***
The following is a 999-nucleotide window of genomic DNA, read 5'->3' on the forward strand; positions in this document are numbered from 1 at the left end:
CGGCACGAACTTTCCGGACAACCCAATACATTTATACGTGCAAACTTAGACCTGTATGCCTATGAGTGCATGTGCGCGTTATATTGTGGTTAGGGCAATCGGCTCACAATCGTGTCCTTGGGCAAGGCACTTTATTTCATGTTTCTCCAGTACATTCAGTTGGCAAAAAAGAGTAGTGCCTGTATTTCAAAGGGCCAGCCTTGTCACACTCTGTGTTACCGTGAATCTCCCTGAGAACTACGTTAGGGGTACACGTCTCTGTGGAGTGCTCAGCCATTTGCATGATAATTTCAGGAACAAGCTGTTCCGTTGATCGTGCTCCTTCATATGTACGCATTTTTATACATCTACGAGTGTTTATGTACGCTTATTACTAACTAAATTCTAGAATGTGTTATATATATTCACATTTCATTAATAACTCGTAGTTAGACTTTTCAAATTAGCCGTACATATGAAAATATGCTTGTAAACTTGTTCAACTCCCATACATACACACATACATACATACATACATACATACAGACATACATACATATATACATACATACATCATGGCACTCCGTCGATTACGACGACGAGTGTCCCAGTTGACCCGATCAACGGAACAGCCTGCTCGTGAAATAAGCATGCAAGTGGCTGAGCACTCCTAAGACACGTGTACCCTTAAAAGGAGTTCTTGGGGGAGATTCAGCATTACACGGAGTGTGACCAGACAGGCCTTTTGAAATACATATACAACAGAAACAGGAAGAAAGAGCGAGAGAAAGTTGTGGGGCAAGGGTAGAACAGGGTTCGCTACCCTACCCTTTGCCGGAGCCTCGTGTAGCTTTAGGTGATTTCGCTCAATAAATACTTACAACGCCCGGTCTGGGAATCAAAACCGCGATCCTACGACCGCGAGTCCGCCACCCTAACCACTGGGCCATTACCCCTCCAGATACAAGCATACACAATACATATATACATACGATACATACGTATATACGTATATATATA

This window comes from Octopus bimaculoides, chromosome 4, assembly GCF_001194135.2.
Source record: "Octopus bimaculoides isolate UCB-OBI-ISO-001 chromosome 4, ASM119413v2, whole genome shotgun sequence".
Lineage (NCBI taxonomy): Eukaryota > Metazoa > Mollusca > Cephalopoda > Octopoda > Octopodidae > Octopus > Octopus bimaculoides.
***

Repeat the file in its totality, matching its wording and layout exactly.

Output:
The following is a 999-nucleotide window of genomic DNA, read 5'->3' on the forward strand; positions in this document are numbered from 1 at the left end:
CGGCACGAACTTTCCGGACAACCCAATACATTTATACGTGCAAACTTAGACCTGTATGCCTATGAGTGCATGTGCGCGTTATATTGTGGTTAGGGCAATCGGCTCACAATCGTGTCCTTGGGCAAGGCACTTTATTTCATGTTTCTCCAGTACATTCAGTTGGCAAAAAAGAGTAGTGCCTGTATTTCAAAGGGCCAGCCTTGTCACACTCTGTGTTACCGTGAATCTCCCTGAGAACTACGTTAGGGGTACACGTCTCTGTGGAGTGCTCAGCCATTTGCATGATAATTTCAGGAACAAGCTGTTCCGTTGATCGTGCTCCTTCATATGTACGCATTTTTATACATCTACGAGTGTTTATGTACGCTTATTACTAACTAAATTCTAGAATGTGTTATATATATTCACATTTCATTAATAACTCGTAGTTAGACTTTTCAAATTAGCCGTACATATGAAAATATGCTTGTAAACTTGTTCAACTCCCATACATACACACATACATACATACATACATACATACAGACATACATACATATATACATACATACATCATGGCACTCCGTCGATTACGACGACGAGTGTCCCAGTTGACCCGATCAACGGAACAGCCTGCTCGTGAAATAAGCATGCAAGTGGCTGAGCACTCCTAAGACACGTGTACCCTTAAAAGGAGTTCTTGGGGGAGATTCAGCATTACACGGAGTGTGACCAGACAGGCCTTTTGAAATACATATACAACAGAAACAGGAAGAAAGAGCGAGAGAAAGTTGTGGGGCAAGGGTAGAACAGGGTTCGCTACCCTACCCTTTGCCGGAGCCTCGTGTAGCTTTAGGTGATTTCGCTCAATAAATACTTACAACGCCCGGTCTGGGAATCAAAACCGCGATCCTACGACCGCGAGTCCGCCACCCTAACCACTGGGCCATTACCCCTCCAGATACAAGCATACACAATACATATATACATACGATACATACGTATATACGTATATATATA

This window comes from Octopus bimaculoides, chromosome 4, assembly GCF_001194135.2.
Source record: "Octopus bimaculoides isolate UCB-OBI-ISO-001 chromosome 4, ASM119413v2, whole genome shotgun sequence".
Lineage (NCBI taxonomy): Eukaryota > Metazoa > Mollusca > Cephalopoda > Octopoda > Octopodidae > Octopus > Octopus bimaculoides.